It recently came to light that third-party app Life360 is selling user location data “to virtually anyone who wants to buy it,” as per a report from The Markup. The app reportedly has a user base of around 33 million people, many of which use Life360 to track their children’s movements through their mobile phones or share location information with their contacts.
Life360 was actually one of the premium apps that Samsung offered for free to Galaxy S6 series customers many years ago, so there’s a chance that countless Galaxy smartphone users may continue using the app on newer Galaxy devices today. And although the Terms of Service attached to Life360 state that the company may sell user data, The Markup’s investigation reveals that Life360 could be “a firehose of data” for the multi-billion dollar location data-collection industry.
What’s more, this location data is reportedly being sold by Life360 without too much consideration regarding the misuse of sensitive information, claim former employees who chose to remain anonymous. And according to a former engineer at X-Mode — a US company specializing in location data — cited by The Markup, Life360 was one of X-Mode’s most valuable assets “due to the sheer volume and precision of the data” obtained through the service.
Likewise, a former Cuebiq employee cited by The Markup suggested that without the constant flow of location data provided by Life360, Cuebiq would have been unable to run its marketing campaigns.
Uninstall, opt-out, or let your location data be sold to roughly a dozen data partners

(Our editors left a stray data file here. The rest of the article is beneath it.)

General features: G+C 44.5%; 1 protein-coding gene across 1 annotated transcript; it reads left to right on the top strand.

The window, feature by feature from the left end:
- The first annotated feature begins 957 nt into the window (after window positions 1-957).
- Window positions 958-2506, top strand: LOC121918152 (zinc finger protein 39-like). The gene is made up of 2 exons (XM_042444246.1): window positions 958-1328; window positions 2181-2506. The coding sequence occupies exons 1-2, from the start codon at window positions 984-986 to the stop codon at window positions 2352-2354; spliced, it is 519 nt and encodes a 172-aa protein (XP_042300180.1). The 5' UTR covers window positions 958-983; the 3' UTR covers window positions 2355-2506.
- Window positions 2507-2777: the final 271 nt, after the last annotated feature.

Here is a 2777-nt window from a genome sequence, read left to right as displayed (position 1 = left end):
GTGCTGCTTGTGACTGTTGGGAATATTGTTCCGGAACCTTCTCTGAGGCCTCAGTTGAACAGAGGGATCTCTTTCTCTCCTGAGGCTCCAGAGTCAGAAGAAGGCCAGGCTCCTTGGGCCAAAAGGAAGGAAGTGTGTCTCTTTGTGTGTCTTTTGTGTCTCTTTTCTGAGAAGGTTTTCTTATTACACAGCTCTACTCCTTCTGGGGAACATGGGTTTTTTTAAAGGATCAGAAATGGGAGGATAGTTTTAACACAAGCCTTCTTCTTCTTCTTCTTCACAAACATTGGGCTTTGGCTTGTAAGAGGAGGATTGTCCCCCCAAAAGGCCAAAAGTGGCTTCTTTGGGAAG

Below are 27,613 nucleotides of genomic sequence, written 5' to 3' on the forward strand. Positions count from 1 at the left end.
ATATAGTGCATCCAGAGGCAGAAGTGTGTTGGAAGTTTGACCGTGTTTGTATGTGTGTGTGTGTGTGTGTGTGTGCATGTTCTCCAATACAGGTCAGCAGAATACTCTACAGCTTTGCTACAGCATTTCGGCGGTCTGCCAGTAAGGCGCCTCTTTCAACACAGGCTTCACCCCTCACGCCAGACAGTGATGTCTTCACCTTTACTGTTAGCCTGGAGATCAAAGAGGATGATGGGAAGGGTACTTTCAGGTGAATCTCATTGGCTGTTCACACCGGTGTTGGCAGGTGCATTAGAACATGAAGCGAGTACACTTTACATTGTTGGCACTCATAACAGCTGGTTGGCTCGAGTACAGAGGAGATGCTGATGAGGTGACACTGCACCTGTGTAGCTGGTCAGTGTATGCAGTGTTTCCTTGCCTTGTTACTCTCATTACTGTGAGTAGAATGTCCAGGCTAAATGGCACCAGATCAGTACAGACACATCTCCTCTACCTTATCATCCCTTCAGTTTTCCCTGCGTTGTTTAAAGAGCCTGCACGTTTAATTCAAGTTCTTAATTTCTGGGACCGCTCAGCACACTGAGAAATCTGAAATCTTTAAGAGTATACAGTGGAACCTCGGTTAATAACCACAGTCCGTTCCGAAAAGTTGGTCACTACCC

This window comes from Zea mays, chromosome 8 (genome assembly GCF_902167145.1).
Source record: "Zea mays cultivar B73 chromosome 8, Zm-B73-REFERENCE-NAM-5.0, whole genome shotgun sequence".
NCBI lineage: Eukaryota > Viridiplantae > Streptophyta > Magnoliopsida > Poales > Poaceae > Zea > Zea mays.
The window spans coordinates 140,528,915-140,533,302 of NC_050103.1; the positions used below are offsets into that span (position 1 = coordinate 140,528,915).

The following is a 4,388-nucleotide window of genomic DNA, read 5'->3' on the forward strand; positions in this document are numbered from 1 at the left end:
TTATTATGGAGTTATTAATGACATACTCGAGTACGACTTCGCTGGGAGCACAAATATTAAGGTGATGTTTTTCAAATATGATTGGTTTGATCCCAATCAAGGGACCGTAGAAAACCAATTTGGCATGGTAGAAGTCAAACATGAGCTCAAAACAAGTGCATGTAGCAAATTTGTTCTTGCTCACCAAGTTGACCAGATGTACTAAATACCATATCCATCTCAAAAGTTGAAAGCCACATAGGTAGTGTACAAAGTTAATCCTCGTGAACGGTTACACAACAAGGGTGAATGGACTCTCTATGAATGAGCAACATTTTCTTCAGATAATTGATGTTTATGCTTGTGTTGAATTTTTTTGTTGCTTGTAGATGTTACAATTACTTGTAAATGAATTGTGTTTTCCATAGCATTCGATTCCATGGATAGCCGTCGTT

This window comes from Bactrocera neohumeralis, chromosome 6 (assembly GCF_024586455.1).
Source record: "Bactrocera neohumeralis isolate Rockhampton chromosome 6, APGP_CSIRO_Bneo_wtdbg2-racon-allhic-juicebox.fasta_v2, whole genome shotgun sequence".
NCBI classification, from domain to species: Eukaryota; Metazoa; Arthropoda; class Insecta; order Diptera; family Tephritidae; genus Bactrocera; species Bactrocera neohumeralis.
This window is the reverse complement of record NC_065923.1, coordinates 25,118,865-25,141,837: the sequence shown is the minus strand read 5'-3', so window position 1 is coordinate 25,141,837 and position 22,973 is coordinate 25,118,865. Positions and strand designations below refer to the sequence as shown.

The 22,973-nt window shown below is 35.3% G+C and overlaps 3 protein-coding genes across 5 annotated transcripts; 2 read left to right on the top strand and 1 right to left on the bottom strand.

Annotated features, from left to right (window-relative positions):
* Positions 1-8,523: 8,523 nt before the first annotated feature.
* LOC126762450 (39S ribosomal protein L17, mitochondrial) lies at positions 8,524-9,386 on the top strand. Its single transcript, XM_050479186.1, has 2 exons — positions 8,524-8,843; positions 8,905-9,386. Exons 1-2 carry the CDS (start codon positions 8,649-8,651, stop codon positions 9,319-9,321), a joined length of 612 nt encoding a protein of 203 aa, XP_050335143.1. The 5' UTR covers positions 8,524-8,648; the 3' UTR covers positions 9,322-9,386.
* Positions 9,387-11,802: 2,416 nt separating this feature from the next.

The Children’s Online Privacy Protection Rule restricts Life360 from selling location data collected from users who are under 13 years of age, though the company can apparently “disclose” (as opposed to “sell”) such information to third parties “as needed to analyze and detect driving behavior data, perform analytics or otherwise.” It claims it doesn’t disclose data “for marketing or advertising purposes” from users under 13.
Talking with The Markup, Life360 founder and CEO said that the company is “not aware of any instance where our data has been traced back to individuals via our data partners.”
Technically speaking, Life360 is covered by a disclaimer claiming that “Your location data may be shared with Partners for the purposes of crash detection, research, analytics, attribution, and tailored advertising.” The same app that once used to be offered for free to Samsung Galaxy S6 customers does allow users to disable the sale of their location data via privacy settings, but the disclaimer fails to clearly communicate this to the user.
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